Mother Nature has really hit the Ozarks with blasts of winter weather recently, plunging temperatures and wind chills well below freezing. When we finally hit the 20s after what seemed to be an eternity of negative readings on the thermometer, it was as if everyone and everything got a little relief.
I think most farmers and ranchers dread the winter months, especially those that are calving, kidding, lambing and farrowing. Several years ago, in weather pretty similar to what we just experienced, my dad called and told me my bother was bringing me more straw and to get my “NICU” ready to roll because he was bringing me a calf. I had a couple of my wild, non-people liking Barbados ewes due to lamb at anytime as well, so I figured it was going to be a long, long night.
I got the calf area ready, then ran up to check the ewes as my brother got there with more straw. When we got to the shed, there was a Barbados ewe with a new set of twins. Knowing there was no way I was going to get her into any kind of barn, other than the open-ended shed she was in, I grabbed the lambs and handed them to my brother. David, not being much of a sheep person, just looked at me and asked, “What do you want me to do with these things?”
“Put them in your coat,” I replied as I broke the bales of straw open and began trying to offer some warmth to the new momma and babies.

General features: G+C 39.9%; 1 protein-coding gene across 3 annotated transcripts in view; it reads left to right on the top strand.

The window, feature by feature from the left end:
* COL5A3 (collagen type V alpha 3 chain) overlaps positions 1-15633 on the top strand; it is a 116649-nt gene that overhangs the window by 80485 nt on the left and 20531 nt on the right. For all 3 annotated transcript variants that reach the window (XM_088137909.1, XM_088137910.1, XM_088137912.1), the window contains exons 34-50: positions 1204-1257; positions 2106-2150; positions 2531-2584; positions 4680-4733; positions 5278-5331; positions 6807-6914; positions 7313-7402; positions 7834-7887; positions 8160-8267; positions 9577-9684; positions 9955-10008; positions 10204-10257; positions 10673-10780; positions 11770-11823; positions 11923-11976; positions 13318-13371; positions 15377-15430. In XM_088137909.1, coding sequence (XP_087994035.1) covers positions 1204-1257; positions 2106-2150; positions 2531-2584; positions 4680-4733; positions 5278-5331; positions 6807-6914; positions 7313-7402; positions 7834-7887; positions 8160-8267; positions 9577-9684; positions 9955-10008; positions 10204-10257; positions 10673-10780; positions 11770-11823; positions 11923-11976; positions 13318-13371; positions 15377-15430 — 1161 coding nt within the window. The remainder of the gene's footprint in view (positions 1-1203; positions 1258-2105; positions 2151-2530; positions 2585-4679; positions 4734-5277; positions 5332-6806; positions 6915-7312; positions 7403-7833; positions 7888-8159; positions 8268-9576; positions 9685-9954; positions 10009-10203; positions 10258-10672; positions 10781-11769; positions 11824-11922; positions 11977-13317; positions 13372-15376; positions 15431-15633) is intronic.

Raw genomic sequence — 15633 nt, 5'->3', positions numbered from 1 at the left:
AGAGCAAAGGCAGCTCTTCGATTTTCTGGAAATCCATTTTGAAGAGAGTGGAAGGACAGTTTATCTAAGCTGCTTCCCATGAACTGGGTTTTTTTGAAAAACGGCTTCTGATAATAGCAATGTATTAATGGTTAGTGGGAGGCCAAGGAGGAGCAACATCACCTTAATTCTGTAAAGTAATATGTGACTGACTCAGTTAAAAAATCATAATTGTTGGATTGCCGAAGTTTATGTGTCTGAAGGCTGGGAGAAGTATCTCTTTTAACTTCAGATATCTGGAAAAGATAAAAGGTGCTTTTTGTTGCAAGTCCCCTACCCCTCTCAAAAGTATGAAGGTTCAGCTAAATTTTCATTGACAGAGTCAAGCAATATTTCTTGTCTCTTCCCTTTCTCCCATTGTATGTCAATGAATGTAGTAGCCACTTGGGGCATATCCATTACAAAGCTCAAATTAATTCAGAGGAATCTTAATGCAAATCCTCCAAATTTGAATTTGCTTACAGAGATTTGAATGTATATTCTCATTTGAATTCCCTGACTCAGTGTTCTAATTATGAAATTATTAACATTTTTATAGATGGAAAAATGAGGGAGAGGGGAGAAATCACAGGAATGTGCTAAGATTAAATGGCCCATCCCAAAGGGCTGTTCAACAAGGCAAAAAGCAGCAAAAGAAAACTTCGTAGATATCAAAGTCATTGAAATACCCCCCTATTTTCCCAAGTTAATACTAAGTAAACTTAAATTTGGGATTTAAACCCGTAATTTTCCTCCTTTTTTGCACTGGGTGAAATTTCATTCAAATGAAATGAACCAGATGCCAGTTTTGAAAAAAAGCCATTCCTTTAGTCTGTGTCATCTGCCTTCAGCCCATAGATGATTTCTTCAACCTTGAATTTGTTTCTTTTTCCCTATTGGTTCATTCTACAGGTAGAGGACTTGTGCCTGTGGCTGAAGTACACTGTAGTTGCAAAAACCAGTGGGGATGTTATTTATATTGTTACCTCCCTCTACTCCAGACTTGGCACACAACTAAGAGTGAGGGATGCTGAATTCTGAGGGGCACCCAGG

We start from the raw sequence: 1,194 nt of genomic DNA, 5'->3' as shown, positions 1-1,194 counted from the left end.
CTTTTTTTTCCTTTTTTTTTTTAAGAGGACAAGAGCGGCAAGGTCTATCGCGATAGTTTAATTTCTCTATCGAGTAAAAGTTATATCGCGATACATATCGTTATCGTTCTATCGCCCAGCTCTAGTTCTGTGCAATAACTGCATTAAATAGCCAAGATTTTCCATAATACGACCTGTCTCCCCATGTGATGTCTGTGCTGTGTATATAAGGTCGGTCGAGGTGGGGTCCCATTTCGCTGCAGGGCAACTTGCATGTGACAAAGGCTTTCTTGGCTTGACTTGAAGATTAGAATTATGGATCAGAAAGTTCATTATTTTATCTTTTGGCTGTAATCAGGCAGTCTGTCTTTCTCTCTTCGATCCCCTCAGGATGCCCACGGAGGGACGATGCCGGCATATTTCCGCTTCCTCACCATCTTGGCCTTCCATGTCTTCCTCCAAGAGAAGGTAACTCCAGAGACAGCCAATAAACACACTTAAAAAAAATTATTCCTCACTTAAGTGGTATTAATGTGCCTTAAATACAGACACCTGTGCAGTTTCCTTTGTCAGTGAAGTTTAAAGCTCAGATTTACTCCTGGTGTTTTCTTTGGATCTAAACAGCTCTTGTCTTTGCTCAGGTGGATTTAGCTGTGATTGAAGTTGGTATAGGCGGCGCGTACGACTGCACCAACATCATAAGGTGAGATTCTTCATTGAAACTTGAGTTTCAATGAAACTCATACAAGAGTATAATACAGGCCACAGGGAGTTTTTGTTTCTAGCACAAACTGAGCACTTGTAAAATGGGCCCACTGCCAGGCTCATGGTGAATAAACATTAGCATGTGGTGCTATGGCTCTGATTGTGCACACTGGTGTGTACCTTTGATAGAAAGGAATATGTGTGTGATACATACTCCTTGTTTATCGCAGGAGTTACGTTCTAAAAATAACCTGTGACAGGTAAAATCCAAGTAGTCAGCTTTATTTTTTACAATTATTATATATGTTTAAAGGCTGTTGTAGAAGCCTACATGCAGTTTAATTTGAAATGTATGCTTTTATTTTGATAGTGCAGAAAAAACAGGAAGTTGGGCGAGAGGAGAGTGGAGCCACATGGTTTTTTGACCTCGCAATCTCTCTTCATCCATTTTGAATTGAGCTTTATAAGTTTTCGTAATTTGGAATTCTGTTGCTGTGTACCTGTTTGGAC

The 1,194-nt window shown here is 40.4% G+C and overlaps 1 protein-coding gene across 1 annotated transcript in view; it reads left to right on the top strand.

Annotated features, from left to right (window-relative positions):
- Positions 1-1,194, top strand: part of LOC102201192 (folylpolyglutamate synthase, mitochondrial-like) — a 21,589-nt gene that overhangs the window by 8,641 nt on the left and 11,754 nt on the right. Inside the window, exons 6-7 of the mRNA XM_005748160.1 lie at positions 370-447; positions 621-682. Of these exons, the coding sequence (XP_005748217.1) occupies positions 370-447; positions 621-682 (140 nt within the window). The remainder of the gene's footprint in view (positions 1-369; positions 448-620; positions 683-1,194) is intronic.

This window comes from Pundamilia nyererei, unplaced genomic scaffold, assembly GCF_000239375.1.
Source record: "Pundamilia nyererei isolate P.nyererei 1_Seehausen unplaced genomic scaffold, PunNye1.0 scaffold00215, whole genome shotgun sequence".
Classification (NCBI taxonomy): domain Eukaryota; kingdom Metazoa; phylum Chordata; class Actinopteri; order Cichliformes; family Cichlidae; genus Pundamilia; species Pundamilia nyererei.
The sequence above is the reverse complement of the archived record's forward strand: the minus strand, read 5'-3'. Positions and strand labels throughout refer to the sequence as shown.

As I was finishing up, I glanced up to see David looking down at the lambs as one of them nibbled on his nose. It was one of those “awe moments.” David wasn’t so impressed, but I thought it was one of the sweetest things I’d ever seen in my life.
After letting a nervous momma get back to her babies, Dad showed up with the calf.
She was a tiny little thing, laying in the floorboard of his pickup. Luckily, Dad had pretty much gotten her dried off and warmed up. We got some colostrum down her, and I covered her up with mounds of straw and an old blanket. All I could do at that point is hope for the best.
I checked on my babies throughout the night; the lambs were doing great with their attentive momma, but my orphaned calf was my main worry. As the evening went on, I got her a little more to drink and she seemed to be doing OK. The next morning I went out to check everything, bracing for the fact that I might have lost a calf and a couple of lambs overnight. My worry soon turned into joy when I saw lambs bouncing around and a hungry calf. Later on that day, the sun shined brightly and it was almost as if it were a new beginning to what had been a seemingly endless winter.
I suspect many of you can recall similar situations. It’s tough to lose one to Mother Nature, or because a momma can’t or won’t do her job, and most producers will do what they can to give each calf, lamb, kid, piglet, foal or whatever newborn a chance to survive. It’s kind of what we do because we care.
Animal rights groups like to say farmers are cruel. I would have liked to have seen one of those folks tell that to my rather burley brother that night in subzero temperatures with a pair of newborn lambs in his coat, or to my father when he picked a newborn calf up from the frozen ground. They’re pretty good at spreading falsehoods in the Internet, but I don’t suspect we will find any activists out in a snowy field on a bitter January night; they aren’t that tough.